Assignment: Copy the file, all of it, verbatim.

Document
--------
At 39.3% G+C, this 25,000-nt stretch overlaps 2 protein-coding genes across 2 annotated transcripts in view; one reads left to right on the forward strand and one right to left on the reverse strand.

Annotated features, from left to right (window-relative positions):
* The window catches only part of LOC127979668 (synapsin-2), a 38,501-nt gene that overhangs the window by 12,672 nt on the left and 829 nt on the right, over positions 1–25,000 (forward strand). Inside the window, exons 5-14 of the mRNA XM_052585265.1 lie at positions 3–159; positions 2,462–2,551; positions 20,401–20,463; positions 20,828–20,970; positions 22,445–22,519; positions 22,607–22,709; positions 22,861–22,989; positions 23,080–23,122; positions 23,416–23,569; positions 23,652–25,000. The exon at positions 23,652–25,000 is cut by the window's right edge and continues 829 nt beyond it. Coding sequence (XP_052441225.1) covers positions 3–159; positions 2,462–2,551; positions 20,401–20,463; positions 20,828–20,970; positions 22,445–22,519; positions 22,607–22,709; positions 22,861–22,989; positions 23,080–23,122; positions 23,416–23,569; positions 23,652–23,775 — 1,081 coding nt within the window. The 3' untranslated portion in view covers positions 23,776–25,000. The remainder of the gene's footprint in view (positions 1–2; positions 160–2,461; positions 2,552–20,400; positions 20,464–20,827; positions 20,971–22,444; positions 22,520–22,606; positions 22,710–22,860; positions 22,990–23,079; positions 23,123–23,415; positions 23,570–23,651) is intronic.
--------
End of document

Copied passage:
At 39.3% G+C, this 25,000-nt stretch overlaps 2 protein-coding genes across 2 annotated transcripts in view; one reads left to right on the forward strand and one right to left on the reverse strand.

Annotated features, from left to right (window-relative positions):
* The window catches only part of LOC127979668 (synapsin-2), a 38,501-nt gene that overhangs the window by 12,672 nt on the left and 829 nt on the right, over positions 1–25,000 (forward strand). Inside the window, exons 5-14 of the mRNA XM_052585265.1 lie at positions 3–159; positions 2,462–2,551; positions 20,401–20,463; positions 20,828–20,970; positions 22,445–22,519; positions 22,607–22,709; positions 22,861–22,989; positions 23,080–23,122; positions 23,416–23,569; positions 23,652–25,000. The exon at positions 23,652–25,000 is cut by the window's right edge and continues 829 nt beyond it. Coding sequence (XP_052441225.1) covers positions 3–159; positions 2,462–2,551; positions 20,401–20,463; positions 20,828–20,970; positions 22,445–22,519; positions 22,607–22,709; positions 22,861–22,989; positions 23,080–23,122; positions 23,416–23,569; positions 23,652–23,775 — 1,081 coding nt within the window. The 3' untranslated portion in view covers positions 23,776–25,000. The remainder of the gene's footprint in view (positions 1–2; positions 160–2,461; positions 2,552–20,400; positions 20,464–20,827; positions 20,971–22,444; positions 22,520–22,606; positions 22,710–22,860; positions 22,990–23,079; positions 23,123–23,415; positions 23,570–23,651) is intronic.